Today we have a guest post from Wai Xin, a wine educator based in Singapore. Xin brings us on a fascinating journey to get to the truth about Turbiana!
Modern DNA profiling ability has enabled researchers to name most grapes and their parentage. But for those who won’t be spending time on reports, they find the proof in the glass. While not always exact, some characteristics that run in the vine family can be tell-tale signs of its lineage, with slight variations attributed to vintage and geographical differences. But if you need a grape to stump someone, try Turbiana.
Sitting at a Zenato wine dinner three months ago, I overheard diners and their enthusiasm to taste the flagship wines – two vintages (2005 & 2006) of Sergio Zenato Riserva and a 2008 Amarone della Valpolicella Classico. All rich and opulent, and should you have a case of the 2005 Sergio Zenato Riserva, it is certainly a good time to start exploring. But what really started the discussion among nearby wine specialists wasn’t the Amarone, they were two dry whites from Lugana.
Lugana is a small region south of Lake Garda, sitting near the border of Veneto and Lombardy. As often happens to a small region nestled between two large areas, it is often overlooked.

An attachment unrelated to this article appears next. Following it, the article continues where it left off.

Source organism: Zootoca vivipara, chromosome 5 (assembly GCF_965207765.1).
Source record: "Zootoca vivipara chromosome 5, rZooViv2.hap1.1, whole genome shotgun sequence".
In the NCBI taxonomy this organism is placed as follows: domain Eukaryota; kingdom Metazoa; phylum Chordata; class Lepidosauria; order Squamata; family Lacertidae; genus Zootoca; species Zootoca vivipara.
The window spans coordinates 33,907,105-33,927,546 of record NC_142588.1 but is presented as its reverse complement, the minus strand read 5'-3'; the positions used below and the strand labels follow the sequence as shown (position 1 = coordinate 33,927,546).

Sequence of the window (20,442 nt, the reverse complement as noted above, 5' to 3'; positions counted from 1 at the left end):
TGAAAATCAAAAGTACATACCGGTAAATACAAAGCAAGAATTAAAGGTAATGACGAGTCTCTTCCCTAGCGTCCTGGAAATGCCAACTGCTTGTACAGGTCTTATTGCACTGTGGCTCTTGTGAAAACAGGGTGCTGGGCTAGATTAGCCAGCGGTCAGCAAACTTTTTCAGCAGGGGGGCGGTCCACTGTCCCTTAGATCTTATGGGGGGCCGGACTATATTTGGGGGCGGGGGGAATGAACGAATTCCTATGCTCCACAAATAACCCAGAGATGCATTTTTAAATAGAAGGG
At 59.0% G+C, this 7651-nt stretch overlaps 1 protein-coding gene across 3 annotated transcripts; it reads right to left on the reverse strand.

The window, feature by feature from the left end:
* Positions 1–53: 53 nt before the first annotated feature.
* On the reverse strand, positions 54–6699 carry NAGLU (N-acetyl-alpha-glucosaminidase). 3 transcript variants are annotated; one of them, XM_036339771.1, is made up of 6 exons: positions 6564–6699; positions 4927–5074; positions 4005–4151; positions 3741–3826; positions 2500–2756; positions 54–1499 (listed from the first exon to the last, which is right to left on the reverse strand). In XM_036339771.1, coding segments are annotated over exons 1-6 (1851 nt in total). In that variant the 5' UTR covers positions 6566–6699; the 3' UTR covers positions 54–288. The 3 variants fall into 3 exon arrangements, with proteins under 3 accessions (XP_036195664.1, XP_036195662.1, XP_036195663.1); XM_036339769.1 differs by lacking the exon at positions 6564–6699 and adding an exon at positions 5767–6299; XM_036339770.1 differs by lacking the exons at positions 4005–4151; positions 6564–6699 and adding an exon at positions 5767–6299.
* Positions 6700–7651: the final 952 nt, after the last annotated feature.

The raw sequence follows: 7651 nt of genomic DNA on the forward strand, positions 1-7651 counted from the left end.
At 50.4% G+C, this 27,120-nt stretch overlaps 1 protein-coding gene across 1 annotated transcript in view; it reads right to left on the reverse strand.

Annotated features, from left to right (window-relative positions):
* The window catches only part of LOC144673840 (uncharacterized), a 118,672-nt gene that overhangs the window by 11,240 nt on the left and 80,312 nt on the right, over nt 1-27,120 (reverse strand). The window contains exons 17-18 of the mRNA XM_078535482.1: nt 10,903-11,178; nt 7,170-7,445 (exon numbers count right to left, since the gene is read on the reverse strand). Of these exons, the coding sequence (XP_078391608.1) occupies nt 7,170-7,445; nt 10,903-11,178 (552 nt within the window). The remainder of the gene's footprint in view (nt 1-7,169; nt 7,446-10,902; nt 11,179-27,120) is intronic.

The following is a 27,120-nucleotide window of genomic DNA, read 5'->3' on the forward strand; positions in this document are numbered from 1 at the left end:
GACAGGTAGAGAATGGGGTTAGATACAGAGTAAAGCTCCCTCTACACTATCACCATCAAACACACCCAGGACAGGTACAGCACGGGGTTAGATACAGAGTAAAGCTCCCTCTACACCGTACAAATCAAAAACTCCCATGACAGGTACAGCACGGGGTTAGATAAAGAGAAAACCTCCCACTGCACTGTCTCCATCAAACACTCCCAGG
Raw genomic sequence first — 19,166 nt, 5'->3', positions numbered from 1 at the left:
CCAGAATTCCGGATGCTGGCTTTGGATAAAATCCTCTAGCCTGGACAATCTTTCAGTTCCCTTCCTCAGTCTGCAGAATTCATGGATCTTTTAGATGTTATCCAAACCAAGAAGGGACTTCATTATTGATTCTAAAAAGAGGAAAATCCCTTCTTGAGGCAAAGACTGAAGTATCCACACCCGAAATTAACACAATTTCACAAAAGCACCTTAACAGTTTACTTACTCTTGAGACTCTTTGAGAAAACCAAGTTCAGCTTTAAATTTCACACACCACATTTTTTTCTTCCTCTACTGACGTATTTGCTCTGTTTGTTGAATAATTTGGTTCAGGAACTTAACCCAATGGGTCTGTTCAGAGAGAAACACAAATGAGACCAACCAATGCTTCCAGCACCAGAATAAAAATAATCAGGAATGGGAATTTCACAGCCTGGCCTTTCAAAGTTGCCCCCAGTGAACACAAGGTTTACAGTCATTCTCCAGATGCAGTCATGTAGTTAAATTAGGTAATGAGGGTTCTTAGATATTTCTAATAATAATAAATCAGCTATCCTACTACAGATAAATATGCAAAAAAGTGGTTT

To try and figure out Lugana, I pulled my phone out from pocket and conjured my secret stash of wine resources. A Dropbox account containing handy resources such as maps, scholarly texts, and in this case, 521 official documents detailing all the approved Italian wine regions from IGT to DOCG.
“I vini a denominazione di origine controllata “Lugana” devono essere ottenuti dalle uve provenienti dal vitigno Trebbiano di Soave localmente denominato Turbiana o Trebbiano di Lugana.”
In loosely translated essence, “Trebbiano di Soave, in local terms Turbiana or Trebbiano di Lugana.” Trebbiano and Soave sounded familiar enough to us. Done deal.
Or is it?
Two weeks after that dinner, on a friend’s insistence I met Fabio Zenato from Le Morette. “You must meet this man and his wines” my friend said, “I have never tried this variety before.”
At our meeting, an assortment of sparkling, dry, red and dry white wines were laid out on the table, and the word Lugana caught my eyes again. But instead of calling it a Trebbiano di Soave, Fabio addressed it with an alien name Turbiana. Tur. Interesting…
Very often Trebbiano, one of the most planted varieties in Italy, has its name appended with a region. Names like Trebbiano d’Abruzzo, Trebbiano di Soave, Trebbiano di Romagna and others are aplenty. The French call it Ugni Blanc, but even with that, it is still one of the many French synonyms.
In 2001, a group of researchers from University of Milan looked into the differences between these “Trebbiani” and other grape varieties that could be related. The result showed huge genetic differences suggesting that most Trebbiano, if related, must be cousins. Two grapes showed remarkable resemblance; Trebbiano di Soave and Verdicchio were 99% similar, while Turbiana differed slightly with Verdicchio at 97%.